Residueless Soldering with Bi-In

Thermo-mechanical stresses that built up from cool-down after soldering will affect the overall longevity performance of such devices. To mitigate this negative effect, soldering temperature has to be kept as low as possible. Read how this can be done.
Residueless Soldering with Bi-In

I. Introduction

Soldering of highly stress-sensitive electronic devices (e.g. infrared detectors, photodiodes, Si-based photo multipliers (SiPM), etc.) to printed boards is a delicate issue. Thermo-mechanical stresses built up from cool down after soldering can profoundly affect the overall performance of such devices. To mitigate this negative effect, soldering temperature has to be kept as low as possible.

Bi-In based alloys are serious candidates for two reasons:

  • The materials are inexpensive and available in sufficient quantity
  • Several binary compounds and eutectic compositions exist in the Bi-In system with melting point (liquidus temperature) below 120˚C.

The binary Bi-In phase diagram [1]

It is an ordered alloy, considered as low temperature “counterpart” of a superalloy. The composition Bi51%-In49% is a near eutectic alloy having a eutectic melting temperature of 88.9°C. Constituent phases are all 100% intermetallic compounds (Bi3In5 and BiIn2). According to literature [2] to having very good creep resistance, ductility and strength retention.

II. Vapour Phase Soldering Technology

Vapour phase soldering is a technology very well suited for soldering objects of high thermal mass. The latent heat of condensation of the boiling liquid is used to provide heat for the soldering.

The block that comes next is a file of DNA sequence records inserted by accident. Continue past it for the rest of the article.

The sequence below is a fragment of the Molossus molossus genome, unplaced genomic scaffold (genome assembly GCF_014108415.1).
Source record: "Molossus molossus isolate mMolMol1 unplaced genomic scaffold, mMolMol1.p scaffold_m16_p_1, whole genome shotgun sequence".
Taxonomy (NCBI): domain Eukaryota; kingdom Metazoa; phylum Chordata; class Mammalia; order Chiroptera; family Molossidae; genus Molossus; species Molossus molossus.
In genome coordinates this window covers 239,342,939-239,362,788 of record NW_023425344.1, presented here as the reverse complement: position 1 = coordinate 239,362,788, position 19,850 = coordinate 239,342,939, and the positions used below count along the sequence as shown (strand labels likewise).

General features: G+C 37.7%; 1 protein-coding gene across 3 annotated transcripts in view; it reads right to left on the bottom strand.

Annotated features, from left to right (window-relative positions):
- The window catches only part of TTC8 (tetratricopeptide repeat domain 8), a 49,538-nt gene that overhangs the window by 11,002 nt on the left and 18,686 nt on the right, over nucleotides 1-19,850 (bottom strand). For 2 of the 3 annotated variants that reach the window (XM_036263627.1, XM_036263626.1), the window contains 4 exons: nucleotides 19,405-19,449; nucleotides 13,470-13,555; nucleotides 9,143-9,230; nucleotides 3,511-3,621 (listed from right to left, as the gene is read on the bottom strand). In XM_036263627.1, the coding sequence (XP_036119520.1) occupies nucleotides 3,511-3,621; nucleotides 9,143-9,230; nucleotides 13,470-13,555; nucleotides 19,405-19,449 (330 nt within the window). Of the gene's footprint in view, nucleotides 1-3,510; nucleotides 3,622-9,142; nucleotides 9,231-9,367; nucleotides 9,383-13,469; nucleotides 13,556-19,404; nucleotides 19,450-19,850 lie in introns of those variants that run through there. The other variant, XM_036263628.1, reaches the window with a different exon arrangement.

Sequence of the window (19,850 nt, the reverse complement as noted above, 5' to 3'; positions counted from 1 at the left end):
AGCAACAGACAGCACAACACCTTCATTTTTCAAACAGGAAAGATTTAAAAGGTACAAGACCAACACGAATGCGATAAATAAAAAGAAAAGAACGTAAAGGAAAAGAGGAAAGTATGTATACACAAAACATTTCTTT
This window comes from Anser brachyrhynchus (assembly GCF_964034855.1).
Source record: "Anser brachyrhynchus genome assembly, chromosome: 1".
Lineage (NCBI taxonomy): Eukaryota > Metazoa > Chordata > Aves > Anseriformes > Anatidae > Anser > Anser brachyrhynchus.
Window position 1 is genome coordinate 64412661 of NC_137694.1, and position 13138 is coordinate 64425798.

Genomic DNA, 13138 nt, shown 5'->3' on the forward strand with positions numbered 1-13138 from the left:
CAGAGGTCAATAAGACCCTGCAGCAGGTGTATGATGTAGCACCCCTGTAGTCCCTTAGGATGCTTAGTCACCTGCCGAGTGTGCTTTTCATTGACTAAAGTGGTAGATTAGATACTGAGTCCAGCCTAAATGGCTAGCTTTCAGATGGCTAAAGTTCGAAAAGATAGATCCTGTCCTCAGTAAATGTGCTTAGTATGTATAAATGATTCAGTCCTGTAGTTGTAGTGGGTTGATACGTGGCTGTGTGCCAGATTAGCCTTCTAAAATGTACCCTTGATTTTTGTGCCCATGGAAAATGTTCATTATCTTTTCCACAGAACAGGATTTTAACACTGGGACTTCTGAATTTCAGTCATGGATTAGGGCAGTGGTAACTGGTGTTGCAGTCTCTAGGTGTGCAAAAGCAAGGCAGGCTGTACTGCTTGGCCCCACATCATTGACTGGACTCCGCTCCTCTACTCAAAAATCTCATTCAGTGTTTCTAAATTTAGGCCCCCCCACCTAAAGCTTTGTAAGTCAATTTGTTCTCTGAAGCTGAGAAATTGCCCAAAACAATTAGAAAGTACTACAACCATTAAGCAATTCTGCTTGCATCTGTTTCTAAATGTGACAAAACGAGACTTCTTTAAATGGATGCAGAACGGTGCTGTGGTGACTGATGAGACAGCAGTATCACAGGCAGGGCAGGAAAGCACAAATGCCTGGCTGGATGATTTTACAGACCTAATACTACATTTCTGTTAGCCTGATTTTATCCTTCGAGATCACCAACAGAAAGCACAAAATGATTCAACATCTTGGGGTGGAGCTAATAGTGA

The peak soldering temperature is the boiling temperature of the inert liquid at atmospheric pressure. It heats uniformly, and no part on the surface (irrespective of its geometry) exceeds the fluid-boiling temperature.

In our case a low boiling carboxylic acid formulation was used to provide both the heat and flux action. This approach leaves no potential corrosive residues after soldering.

III. Annealing Procedure

Samples with the reflow composition of Bi67%-In33% were aged inside an air furnace at 85°C for 720 hours.

IV. Results for aged Bi66In34 on Au

Scanning electron micrographs after ageing for 720h at 85°C in air of:
a) reflowed and aged solder on gold substrate
b) intermetallic layers at the triple point with a layer of Bi grains
c) a dual phase intermetallic layer growth
d) microstructure within the bulk solder with Bi grains etched out

In fig. e) A is the unperturbed solder Bi66In34. The area indicated with B consists mainly of pure recrystallized Bi, resulting from the depletion of the Indium, which has merged with the Au. The C and D areas have been analyzed using EDS in standardless point analysis mode at different locations to determine the average concentration in wt%. It is found that in layer C, hosting points 1,2 and 3, the composition is Au 54.6 wt% and In 45.3 wt%. In layer D, shown in fig. f) hosting points 4,5,6 and 7 the composition is Au 81.4 wt% and In 18.3% wt%.

V. Discussion

The EDS Analysis confirms that there is no Bi within the intermetallic. This can also be visually seen in image d, where it is clearly visible that the Bi grains are “left behind” within the solder, whilst only In interacting with the Au interface. XRD analysis further confirms this hypothesis as only AuIn2 is detected at the interface of the reaction surface.

VI. Resume

  • Samples of Ag, Ni and Pd show no detectable growth diffusion layer.
  • Samples of Cu show severe intermetallic formation.
  • Lack of a ‘visual’ layer does not mean there is no diffusion. This points to the need of the samples to be aged for more time to expedite this process of forming and intermetallic. This apparent lack of diffusion is due to the larger incubation time that is needed for these substrates to start the diffusion process.

VII. References

Dinsdale, A, Vizdal, J, “Atlas of phase diagrams for lead free soldering”, OST531, Volume 1, 2008.
Ueshima, M, Sugomito, J, Proc. ECTC, 2008, pages 1265-1271.

VIII. Authors

A. Das, A. Kodentsov, N. van Veen, L. Krassenburg, H. Schoonderwaldt, M. Biglari and E. Brom

Download the pdf file here.


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